The remaining claims brought by Plaintiffs are subject to disputes both to liability and to damages. Both Parties have filed for summary judgment with respect to the compensability of sleeper berth periods and the time a driver spent in orientation. (See ECF Doc. Nos. 163, 166). As the briefing makes clear, the compensability of such time remains heavily disputed. If Plaintiffs were to prevail on their claims and obtain the full damages award as calculated by their expert, Plaintiffs state that they would be entitled to the following, not including the potential for liquidated damages: $70, 513.37 for time spent in orientation ($21.75 per driver); $164, 385 for unpaid on-duty time ($48.47 per driver); $1, 123, 260 for time spent in a truck's sleeper berth beyond eight hours per day ($334 per driver), and $5, 246.60 for unpaid short rest break of 20-minutes or less ($1.60 per driver). (ECF Doc. No. 192 at 5-6).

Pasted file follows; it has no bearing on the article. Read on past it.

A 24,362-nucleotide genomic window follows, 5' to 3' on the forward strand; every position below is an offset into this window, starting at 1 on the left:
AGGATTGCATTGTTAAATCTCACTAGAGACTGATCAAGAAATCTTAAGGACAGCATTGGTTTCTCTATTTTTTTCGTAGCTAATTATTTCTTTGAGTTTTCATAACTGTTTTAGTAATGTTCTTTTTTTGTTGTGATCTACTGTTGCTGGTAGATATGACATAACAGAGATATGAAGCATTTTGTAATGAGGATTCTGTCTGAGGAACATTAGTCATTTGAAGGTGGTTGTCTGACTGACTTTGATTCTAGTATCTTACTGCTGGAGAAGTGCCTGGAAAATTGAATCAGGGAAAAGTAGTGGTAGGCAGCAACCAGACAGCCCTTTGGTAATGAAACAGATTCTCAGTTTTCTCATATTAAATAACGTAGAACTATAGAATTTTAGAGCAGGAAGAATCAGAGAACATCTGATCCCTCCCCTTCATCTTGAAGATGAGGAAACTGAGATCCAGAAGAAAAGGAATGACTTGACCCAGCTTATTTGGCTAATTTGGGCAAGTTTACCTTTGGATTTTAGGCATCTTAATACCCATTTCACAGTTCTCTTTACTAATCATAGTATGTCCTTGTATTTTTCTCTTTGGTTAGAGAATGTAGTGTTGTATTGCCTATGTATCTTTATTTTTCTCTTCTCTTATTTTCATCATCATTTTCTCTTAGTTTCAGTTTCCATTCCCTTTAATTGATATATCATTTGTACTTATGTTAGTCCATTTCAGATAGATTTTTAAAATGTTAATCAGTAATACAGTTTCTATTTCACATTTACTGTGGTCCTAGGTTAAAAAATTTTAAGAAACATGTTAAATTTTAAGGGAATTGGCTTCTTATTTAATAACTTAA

In addition to the claims brought in the collective action, 43 individuals filed arbitration following USX's motion to compel arbitration. Those arbitrations asserts the claims brought in the collective action, along with other individual claims. This settlement resolves 35 of those arbitrations. (ECF Doc. No. 192 at 13). The remaining arbitrations either settled under separate terms or were dismissed upon agreement.